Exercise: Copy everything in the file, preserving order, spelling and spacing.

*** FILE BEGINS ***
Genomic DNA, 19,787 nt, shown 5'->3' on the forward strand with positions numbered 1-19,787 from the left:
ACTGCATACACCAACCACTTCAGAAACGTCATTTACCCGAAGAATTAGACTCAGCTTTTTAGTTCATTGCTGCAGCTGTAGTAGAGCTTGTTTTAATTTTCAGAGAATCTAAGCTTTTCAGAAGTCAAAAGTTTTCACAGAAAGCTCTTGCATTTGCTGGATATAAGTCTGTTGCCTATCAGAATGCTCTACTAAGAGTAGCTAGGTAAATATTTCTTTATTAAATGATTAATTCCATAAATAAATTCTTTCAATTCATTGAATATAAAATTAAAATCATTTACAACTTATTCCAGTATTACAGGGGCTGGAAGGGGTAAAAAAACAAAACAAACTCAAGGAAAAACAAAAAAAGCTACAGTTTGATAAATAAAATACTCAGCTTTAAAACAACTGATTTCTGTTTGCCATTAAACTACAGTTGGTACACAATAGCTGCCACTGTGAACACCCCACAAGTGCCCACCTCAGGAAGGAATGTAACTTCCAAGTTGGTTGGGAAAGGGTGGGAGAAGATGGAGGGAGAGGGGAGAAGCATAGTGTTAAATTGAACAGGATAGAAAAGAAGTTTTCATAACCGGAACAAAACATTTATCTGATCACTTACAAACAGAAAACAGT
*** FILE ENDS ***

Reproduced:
Genomic DNA, 19,787 nt, shown 5'->3' on the forward strand with positions numbered 1-19,787 from the left:
ACTGCATACACCAACCACTTCAGAAACGTCATTTACCCGAAGAATTAGACTCAGCTTTTTAGTTCATTGCTGCAGCTGTAGTAGAGCTTGTTTTAATTTTCAGAGAATCTAAGCTTTTCAGAAGTCAAAAGTTTTCACAGAAAGCTCTTGCATTTGCTGGATATAAGTCTGTTGCCTATCAGAATGCTCTACTAAGAGTAGCTAGGTAAATATTTCTTTATTAAATGATTAATTCCATAAATAAATTCTTTCAATTCATTGAATATAAAATTAAAATCATTTACAACTTATTCCAGTATTACAGGGGCTGGAAGGGGTAAAAAAACAAAACAAACTCAAGGAAAAACAAAAAAAGCTACAGTTTGATAAATAAAATACTCAGCTTTAAAACAACTGATTTCTGTTTGCCATTAAACTACAGTTGGTACACAATAGCTGCCACTGTGAACACCCCACAAGTGCCCACCTCAGGAAGGAATGTAACTTCCAAGTTGGTTGGGAAAGGGTGGGAGAAGATGGAGGGAGAGGGGAGAAGCATAGTGTTAAATTGAACAGGATAGAAAAGAAGTTTTCATAACCGGAACAAAACATTTATCTGATCACTTACAAACAGAAAACAGT